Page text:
The contemporary cycling boom has – depending on your level of interest – either re-popularised a superlative machine, or merely transformed the British landscape into a sea of overstuffed lycra. Either way, it's a phenomenon; spurred on equally by the Olympic and Tour successes of Wiggo, Hoy, Froome et al, and initiatives like the government's Cycle to Work Scheme (the perfect combination of illusory bargain and legal tax avoidance).
Given this, the Design Museum's current exhibition on velo-design and contemporary cycling culture, 'Cycle Revolution', feels both overdue and a little underwhelming. It looks lovely, of course: from the vertiginous tree of patina'd frames that stretches up the museum's stairwell, to the wraparound wall of mounted cycles, the visual curation is every bit as impressive as you'd expect.
Rather, it's the concept that jams the brakes on. In what feels like an attempt at comprehensiveness (a tough ask given the topic), the show is organised into four thematic 'tribes': 'High Performance', 'Thrill Seekers', 'Urban Riders' (in this instance, commuters) and, randomly, 'Cargo Bikers'. It's an overly broad scope which leaves the show anchorless; a mish-mash of (admittedly impressive) bits-and-pieces without a defined core.
'High Performance' is the strongest section by some distance and carbon-heads will doubtless be awestruck by the inclusion of myriad medal-winning models (from Chris Boardman's Lotus Type 108, Chris Froome’s Victory Team Sky Pinarello and David Millar’s Rennie Mackintosh-inspired Commonwealth Games Cervélo among them). In a largely Anglo-centric selection – understandable given the British dominance of the sport over the past decade – it's also nice to see the inclusion of Eddy Merckx and Francesco Moser's Hour Record bikes from 1972 and 1984, respectively (and the visual segue from Merckx's retro steel fixie, through Moser's chromed lo-pro and on to Wiggins' space-age Pinarello Bolide HR is enlightening). The darlings of Team Sky are an inevitably looming presence – an expansive infographic on 'What it takes to win a Tour' and a short film on the team are particularly insightful.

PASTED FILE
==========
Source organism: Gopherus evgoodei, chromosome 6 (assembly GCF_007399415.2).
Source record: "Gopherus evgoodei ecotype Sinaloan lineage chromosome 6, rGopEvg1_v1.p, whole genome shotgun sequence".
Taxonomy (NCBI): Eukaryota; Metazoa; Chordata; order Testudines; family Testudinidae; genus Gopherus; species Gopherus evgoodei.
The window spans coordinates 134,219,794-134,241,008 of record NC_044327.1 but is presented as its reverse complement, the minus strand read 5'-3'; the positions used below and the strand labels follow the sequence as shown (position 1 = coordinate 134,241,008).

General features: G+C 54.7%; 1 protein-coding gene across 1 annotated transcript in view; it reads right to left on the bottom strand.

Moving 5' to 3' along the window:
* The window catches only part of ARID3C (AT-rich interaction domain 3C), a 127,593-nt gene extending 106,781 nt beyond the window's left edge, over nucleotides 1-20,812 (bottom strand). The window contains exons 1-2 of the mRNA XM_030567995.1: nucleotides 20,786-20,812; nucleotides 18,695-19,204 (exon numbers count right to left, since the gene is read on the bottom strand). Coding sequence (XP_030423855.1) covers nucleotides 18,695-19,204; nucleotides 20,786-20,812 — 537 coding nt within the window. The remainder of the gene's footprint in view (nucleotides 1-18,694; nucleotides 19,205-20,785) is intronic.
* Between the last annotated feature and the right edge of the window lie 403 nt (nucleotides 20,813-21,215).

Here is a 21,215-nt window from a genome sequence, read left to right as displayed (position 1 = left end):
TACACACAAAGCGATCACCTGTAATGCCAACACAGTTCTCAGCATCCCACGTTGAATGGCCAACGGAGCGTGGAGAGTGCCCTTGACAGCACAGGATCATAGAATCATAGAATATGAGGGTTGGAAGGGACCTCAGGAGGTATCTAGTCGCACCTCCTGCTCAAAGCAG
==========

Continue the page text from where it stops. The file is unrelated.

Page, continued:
There's little on street and fixie culture here, but steel enthusiasts should be sated by the aforementioned Merckx number, as well as the enclave (replete with in-progress frames, unpacked boxes of loose Columbus tubing and Brooks saddle stools) dedicated to artisan and independent makers such as Mercian, Donhou and Toad, each explored in documentary form.
Similarly, trials, mountain biking and BMX racing are under-represented, having still not attained the glamourous cache that road racing has seen in its resurgence. Go-to names like Shanaze Reade, Danny MacAskill and Martyn Ashton are factored – and there's thoughtful coverage of the Peckham BMX Club community youth scheme – but that's pretty much your lot. There's also a Raleigh Chopper, because no cycling exhibition is complete without one, apparently.
After tracking onwards through commuter vehicles (Bromptons, Moultons, Stryders etc), cargo and 'Future Bikes' (think a variety of dropped top tubes, recumbent and conventional takes on cycle design in alternative materials, though the space also includes information on cycling infrastructure in nine global cities), the show culminates in a movie of testimonials from such luminaries as Paul Smith, Norman Foster and Brompton boss Will Butler Adams. ‘Cycling to me means freedom,’ the latter concludes. ‘That feeling hasn't changed.’ It’s an essential, existential sentiment, briefly summing up what makes the humble bicycle such a precious machine to so many – though one which 'Cycle Revolution' fails to truly harness outside of these final moments.